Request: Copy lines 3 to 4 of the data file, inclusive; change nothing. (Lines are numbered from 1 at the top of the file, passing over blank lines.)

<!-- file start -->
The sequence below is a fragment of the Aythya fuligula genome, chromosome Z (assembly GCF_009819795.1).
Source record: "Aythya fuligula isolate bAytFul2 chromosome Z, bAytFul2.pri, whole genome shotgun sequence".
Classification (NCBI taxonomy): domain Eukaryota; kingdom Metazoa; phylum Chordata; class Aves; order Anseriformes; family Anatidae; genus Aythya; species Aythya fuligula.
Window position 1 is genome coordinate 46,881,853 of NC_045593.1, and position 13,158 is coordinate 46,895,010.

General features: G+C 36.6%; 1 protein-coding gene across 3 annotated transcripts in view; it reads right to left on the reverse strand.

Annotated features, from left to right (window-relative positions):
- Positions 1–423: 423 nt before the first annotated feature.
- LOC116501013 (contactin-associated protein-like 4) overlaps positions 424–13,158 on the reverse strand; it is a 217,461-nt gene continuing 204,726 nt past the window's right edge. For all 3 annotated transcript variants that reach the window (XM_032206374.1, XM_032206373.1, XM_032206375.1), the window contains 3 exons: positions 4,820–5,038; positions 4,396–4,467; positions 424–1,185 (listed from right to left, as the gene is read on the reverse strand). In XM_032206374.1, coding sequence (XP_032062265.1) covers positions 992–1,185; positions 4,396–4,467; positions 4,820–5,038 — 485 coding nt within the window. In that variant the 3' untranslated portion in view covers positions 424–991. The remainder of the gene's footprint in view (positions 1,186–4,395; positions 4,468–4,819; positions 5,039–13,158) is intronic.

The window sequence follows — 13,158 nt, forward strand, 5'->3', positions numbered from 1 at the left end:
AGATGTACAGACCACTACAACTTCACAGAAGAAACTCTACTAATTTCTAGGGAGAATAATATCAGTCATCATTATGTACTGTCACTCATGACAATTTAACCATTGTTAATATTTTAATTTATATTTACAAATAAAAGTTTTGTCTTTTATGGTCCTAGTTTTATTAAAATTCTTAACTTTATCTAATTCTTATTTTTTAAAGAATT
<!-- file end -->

Classification (NCBI taxonomy): domain Eukaryota; kingdom Metazoa; phylum Chordata; class Aves; order Anseriformes; family Anatidae; genus Aythya; species Aythya fuligula.
Window position 1 is genome coordinate 46,881,853 of NC_045593.1, and position 13,158 is coordinate 46,895,010.